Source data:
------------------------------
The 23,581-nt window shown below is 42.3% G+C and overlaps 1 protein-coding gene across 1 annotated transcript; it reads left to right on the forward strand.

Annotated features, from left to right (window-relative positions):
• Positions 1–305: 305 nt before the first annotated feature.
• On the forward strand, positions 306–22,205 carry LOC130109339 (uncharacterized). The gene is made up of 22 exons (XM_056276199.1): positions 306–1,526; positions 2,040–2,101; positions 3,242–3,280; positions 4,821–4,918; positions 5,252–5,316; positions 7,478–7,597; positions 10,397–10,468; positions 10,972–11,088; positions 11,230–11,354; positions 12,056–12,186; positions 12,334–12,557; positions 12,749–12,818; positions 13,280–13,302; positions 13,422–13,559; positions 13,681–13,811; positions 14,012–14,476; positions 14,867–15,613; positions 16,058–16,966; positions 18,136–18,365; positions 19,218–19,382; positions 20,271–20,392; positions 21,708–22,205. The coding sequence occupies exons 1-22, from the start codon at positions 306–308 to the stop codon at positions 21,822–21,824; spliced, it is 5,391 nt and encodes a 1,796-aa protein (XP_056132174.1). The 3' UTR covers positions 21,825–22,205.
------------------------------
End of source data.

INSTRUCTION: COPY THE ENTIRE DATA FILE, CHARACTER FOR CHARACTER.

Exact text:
The 23,581-nt window shown below is 42.3% G+C and overlaps 1 protein-coding gene across 1 annotated transcript; it reads left to right on the forward strand.

Annotated features, from left to right (window-relative positions):
• Positions 1–305: 305 nt before the first annotated feature.
• On the forward strand, positions 306–22,205 carry LOC130109339 (uncharacterized). The gene is made up of 22 exons (XM_056276199.1): positions 306–1,526; positions 2,040–2,101; positions 3,242–3,280; positions 4,821–4,918; positions 5,252–5,316; positions 7,478–7,597; positions 10,397–10,468; positions 10,972–11,088; positions 11,230–11,354; positions 12,056–12,186; positions 12,334–12,557; positions 12,749–12,818; positions 13,280–13,302; positions 13,422–13,559; positions 13,681–13,811; positions 14,012–14,476; positions 14,867–15,613; positions 16,058–16,966; positions 18,136–18,365; positions 19,218–19,382; positions 20,271–20,392; positions 21,708–22,205. The coding sequence occupies exons 1-22, from the start codon at positions 306–308 to the stop codon at positions 21,822–21,824; spliced, it is 5,391 nt and encodes a 1,796-aa protein (XP_056132174.1). The 3' UTR covers positions 21,825–22,205.